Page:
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Amid economic uncertainty, where is the predicted recession?

Economists have recently predicted that a recession would happen some time in 2023, but that hasn't happened yet. Why not?
Amid economic uncertainty, where is the predicted recession?
Posted at 4:15 AM, Jul 06, 2023

A recession is defined as a period of significantly reduced general economic activity.

While that's not very specific, many believe Wall Street could be operating differently, and the housing market could be less volatile. And the labor market could be totally different, Americans might say. 

That's where a little-known group known as the National Bureau of Economic Research in Cambridge, Massachusetts comes into play. 

The group is made up of eight economists who sit on what is called the Business Cycle Committee. They examine everything about the economy and decide if a recession is happening or not.

The committee has been clear: so far this year we aren't in one.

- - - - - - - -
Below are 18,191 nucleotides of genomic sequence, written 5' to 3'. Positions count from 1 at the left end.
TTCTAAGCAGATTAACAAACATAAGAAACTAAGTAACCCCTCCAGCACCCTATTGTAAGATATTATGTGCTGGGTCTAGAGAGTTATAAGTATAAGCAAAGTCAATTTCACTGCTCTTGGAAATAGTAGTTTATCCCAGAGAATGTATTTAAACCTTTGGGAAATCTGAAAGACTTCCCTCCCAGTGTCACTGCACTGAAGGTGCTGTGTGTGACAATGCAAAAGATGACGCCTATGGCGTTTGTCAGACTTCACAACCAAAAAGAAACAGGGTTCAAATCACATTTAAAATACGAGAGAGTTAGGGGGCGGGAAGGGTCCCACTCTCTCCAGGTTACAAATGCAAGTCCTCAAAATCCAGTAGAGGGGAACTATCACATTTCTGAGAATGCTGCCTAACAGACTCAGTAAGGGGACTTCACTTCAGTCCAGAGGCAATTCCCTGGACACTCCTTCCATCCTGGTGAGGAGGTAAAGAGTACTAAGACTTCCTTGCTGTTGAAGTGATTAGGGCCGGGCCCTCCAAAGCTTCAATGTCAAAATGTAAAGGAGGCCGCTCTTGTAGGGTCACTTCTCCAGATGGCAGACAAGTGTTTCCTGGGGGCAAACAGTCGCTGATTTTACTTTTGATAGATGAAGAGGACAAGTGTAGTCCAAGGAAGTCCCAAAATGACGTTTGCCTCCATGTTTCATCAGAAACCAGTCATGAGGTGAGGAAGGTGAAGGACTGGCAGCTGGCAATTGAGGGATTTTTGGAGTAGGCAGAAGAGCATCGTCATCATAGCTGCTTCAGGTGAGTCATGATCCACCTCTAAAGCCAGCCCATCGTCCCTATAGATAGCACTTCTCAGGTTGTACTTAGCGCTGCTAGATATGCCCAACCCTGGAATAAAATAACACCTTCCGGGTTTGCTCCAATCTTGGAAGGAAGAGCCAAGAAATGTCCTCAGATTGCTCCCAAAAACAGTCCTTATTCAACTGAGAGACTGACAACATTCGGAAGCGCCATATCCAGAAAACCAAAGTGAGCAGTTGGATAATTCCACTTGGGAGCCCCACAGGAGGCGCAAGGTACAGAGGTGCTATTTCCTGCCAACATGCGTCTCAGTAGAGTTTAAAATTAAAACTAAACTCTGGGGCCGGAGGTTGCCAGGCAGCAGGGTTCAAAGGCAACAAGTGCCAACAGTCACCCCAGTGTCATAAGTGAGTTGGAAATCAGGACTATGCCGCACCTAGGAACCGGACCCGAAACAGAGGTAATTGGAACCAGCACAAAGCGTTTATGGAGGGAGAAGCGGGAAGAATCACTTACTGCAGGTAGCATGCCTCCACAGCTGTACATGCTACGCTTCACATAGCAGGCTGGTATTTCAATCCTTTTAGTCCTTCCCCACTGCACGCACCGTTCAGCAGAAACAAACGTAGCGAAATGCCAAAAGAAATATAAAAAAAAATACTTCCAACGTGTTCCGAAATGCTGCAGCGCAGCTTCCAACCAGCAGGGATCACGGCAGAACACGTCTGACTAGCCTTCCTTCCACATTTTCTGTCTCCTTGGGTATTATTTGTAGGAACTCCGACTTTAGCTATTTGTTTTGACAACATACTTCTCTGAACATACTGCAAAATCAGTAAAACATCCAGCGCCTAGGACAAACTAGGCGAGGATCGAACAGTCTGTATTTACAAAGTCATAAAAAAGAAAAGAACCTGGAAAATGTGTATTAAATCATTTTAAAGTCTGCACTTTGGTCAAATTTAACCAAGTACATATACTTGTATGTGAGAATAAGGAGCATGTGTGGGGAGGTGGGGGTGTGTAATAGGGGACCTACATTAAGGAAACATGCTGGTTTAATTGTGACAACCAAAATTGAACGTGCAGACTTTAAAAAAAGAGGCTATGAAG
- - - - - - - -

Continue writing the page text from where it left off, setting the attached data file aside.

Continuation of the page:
So why aren't we in a recession, and why were so many predictions missing the mark?

The U.S. economy has been quite resilient.

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Jerome Powell of the Federal Reserve recently made remarks on the topic while traveling in Europe. 

He is the chairman of the U.S. central bank and is partially responsible for all those interest rate hikes that have happened over the last year.

Basic economics taught for years that if you aggressively hike interest rates, it will lead to a drop in demand for goods and services. That can mean less revenue for businesses, which results in layoffs and eventually a recession being declared.

So why hasn't one happened?

The labor market is really pulling the economy. Jobs are being created, and some would say there have been some fairly strong wage gains.

One clue could be what Powell said about the workforce.

Unemployment has been below 4% since February of last year. Some Americans have certainly faced layoffs, but the data shows many are finding new jobs quickly.

Will a recession still happen?

There is more work to do, and there are more rate hikes likely to come.

Powell said for weeks that he still thinks inflation is too high, which means more interest rates are on the horizon. Maybe later this month.

There are new concerns to worry about too. The unemployment rate did go up in May, and there is some concern about commercial real estate. With more Americans working from home and not coming into cities, more businesses are rethinking the need for office space.

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